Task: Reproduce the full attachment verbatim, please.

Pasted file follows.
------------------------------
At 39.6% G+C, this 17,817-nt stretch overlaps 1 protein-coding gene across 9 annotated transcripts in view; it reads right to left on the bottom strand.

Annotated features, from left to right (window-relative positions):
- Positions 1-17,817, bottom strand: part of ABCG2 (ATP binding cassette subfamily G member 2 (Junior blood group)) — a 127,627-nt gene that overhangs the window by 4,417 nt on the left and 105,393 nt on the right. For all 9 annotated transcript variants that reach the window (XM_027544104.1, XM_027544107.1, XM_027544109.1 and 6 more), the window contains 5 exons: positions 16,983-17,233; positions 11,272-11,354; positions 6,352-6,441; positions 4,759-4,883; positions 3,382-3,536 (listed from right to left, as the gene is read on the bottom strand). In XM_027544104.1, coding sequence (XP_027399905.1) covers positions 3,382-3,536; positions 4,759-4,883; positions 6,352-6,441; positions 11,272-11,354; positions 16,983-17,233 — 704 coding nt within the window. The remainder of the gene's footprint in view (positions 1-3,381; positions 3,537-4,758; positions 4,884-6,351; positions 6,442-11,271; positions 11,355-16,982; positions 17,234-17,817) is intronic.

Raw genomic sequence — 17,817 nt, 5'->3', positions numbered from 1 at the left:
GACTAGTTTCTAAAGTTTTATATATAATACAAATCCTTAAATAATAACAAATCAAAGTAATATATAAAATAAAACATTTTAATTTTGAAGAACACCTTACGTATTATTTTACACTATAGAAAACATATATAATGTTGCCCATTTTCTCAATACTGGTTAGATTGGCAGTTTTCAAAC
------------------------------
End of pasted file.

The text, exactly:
At 39.6% G+C, this 17,817-nt stretch overlaps 1 protein-coding gene across 9 annotated transcripts in view; it reads right to left on the bottom strand.

Annotated features, from left to right (window-relative positions):
- Positions 1-17,817, bottom strand: part of ABCG2 (ATP binding cassette subfamily G member 2 (Junior blood group)) — a 127,627-nt gene that overhangs the window by 4,417 nt on the left and 105,393 nt on the right. For all 9 annotated transcript variants that reach the window (XM_027544104.1, XM_027544107.1, XM_027544109.1 and 6 more), the window contains 5 exons: positions 16,983-17,233; positions 11,272-11,354; positions 6,352-6,441; positions 4,759-4,883; positions 3,382-3,536 (listed from right to left, as the gene is read on the bottom strand). In XM_027544104.1, coding sequence (XP_027399905.1) covers positions 3,382-3,536; positions 4,759-4,883; positions 6,352-6,441; positions 11,272-11,354; positions 16,983-17,233 — 704 coding nt within the window. The remainder of the gene's footprint in view (positions 1-3,381; positions 3,537-4,758; positions 4,884-6,351; positions 6,442-11,271; positions 11,355-16,982; positions 17,234-17,817) is intronic.

Raw genomic sequence — 17,817 nt, 5'->3', positions numbered from 1 at the left:
GACTAGTTTCTAAAGTTTTATATATAATACAAATCCTTAAATAATAACAAATCAAAGTAATATATAAAATAAAACATTTTAATTTTGAAGAACACCTTACGTATTATTTTACACTATAGAAAACATATATAATGTTGCCCATTTTCTCAATACTGGTTAGATTGGCAGTTTTCAAAC